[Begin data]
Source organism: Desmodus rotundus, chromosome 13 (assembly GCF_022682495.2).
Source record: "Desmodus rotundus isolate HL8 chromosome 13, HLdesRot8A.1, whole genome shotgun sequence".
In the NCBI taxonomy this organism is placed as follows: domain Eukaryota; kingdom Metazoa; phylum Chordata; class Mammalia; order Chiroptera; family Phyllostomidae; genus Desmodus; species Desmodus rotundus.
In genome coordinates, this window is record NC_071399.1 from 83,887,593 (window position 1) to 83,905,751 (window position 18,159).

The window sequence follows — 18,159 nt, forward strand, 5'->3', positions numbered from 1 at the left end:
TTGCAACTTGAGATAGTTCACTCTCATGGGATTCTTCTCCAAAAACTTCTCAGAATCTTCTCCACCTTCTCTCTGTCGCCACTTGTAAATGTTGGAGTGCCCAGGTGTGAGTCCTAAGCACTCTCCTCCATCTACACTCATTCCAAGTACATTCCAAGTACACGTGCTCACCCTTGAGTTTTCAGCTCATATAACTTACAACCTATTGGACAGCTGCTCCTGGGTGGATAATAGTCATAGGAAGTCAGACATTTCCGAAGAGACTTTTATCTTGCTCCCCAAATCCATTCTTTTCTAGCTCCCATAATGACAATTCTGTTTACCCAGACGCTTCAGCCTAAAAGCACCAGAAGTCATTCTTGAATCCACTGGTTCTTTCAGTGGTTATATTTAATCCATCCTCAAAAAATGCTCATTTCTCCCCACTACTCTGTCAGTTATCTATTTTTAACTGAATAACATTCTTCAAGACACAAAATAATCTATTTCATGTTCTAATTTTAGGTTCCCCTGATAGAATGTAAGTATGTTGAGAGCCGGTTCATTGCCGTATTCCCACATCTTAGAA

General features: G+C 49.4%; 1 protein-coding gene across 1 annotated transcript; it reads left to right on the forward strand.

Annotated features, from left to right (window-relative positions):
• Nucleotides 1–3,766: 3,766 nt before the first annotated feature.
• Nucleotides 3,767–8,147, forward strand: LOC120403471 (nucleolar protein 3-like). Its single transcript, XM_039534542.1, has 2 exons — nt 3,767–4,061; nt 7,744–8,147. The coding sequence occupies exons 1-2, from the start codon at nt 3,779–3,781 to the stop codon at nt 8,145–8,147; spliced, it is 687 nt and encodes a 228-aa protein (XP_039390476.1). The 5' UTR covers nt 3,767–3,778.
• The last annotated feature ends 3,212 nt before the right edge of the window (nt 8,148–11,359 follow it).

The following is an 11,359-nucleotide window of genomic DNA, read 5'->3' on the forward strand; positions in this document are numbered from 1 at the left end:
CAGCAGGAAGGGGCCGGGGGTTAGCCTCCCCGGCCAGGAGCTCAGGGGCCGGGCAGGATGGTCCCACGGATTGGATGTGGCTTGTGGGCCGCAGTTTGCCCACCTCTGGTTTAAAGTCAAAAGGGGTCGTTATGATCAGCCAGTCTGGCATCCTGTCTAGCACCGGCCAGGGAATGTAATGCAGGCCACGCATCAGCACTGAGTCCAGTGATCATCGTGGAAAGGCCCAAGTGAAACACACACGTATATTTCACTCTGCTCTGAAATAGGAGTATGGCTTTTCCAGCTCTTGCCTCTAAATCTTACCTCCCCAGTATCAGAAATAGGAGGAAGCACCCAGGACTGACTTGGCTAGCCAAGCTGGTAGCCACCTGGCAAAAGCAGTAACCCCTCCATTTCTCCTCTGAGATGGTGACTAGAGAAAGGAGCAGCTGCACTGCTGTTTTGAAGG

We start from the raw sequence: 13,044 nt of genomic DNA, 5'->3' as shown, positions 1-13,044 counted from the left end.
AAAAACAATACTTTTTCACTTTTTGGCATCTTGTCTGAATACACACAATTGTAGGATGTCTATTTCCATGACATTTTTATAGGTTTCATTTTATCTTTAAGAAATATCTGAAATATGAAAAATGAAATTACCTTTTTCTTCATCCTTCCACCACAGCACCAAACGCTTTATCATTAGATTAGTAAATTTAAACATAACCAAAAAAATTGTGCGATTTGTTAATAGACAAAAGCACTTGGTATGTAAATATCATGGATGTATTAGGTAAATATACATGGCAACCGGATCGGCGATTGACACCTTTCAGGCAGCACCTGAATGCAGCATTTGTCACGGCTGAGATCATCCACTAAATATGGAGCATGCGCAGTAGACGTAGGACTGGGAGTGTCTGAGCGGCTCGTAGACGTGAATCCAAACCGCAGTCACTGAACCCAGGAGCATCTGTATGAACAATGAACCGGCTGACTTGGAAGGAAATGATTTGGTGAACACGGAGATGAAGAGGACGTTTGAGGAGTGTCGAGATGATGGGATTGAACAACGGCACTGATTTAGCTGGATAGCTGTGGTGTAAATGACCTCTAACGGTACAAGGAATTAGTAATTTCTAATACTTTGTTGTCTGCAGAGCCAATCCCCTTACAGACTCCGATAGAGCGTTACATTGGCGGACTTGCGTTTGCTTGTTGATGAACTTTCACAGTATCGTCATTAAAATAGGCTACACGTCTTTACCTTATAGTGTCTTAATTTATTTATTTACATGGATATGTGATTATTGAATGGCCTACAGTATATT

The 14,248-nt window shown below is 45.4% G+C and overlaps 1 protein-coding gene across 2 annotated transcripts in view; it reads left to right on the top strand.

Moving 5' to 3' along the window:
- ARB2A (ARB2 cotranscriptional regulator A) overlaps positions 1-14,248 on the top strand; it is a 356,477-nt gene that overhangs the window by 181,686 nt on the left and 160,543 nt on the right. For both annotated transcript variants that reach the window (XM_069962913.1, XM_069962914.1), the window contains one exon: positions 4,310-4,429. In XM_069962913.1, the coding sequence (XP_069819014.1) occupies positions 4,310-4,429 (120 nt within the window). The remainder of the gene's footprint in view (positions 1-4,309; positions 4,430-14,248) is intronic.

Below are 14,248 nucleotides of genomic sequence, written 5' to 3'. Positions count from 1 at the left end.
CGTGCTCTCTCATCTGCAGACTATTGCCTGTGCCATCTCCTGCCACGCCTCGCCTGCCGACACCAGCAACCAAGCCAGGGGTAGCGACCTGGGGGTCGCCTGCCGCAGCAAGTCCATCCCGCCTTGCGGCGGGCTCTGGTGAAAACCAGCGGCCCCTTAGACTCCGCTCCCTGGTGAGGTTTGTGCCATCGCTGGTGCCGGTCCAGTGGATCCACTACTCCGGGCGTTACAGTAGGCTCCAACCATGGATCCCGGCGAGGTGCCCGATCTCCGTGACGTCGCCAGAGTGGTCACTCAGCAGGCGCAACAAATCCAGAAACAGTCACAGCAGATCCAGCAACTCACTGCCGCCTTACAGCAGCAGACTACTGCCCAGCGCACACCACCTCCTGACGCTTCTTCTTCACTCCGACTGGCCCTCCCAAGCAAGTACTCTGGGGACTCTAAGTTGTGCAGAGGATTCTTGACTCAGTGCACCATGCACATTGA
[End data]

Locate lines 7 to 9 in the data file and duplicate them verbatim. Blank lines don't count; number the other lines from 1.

General features: G+C 49.4%; 1 protein-coding gene across 1 annotated transcript; it reads left to right on the forward strand.

Annotated features, from left to right (window-relative positions):
• Nucleotides 1–3,766: 3,766 nt before the first annotated feature.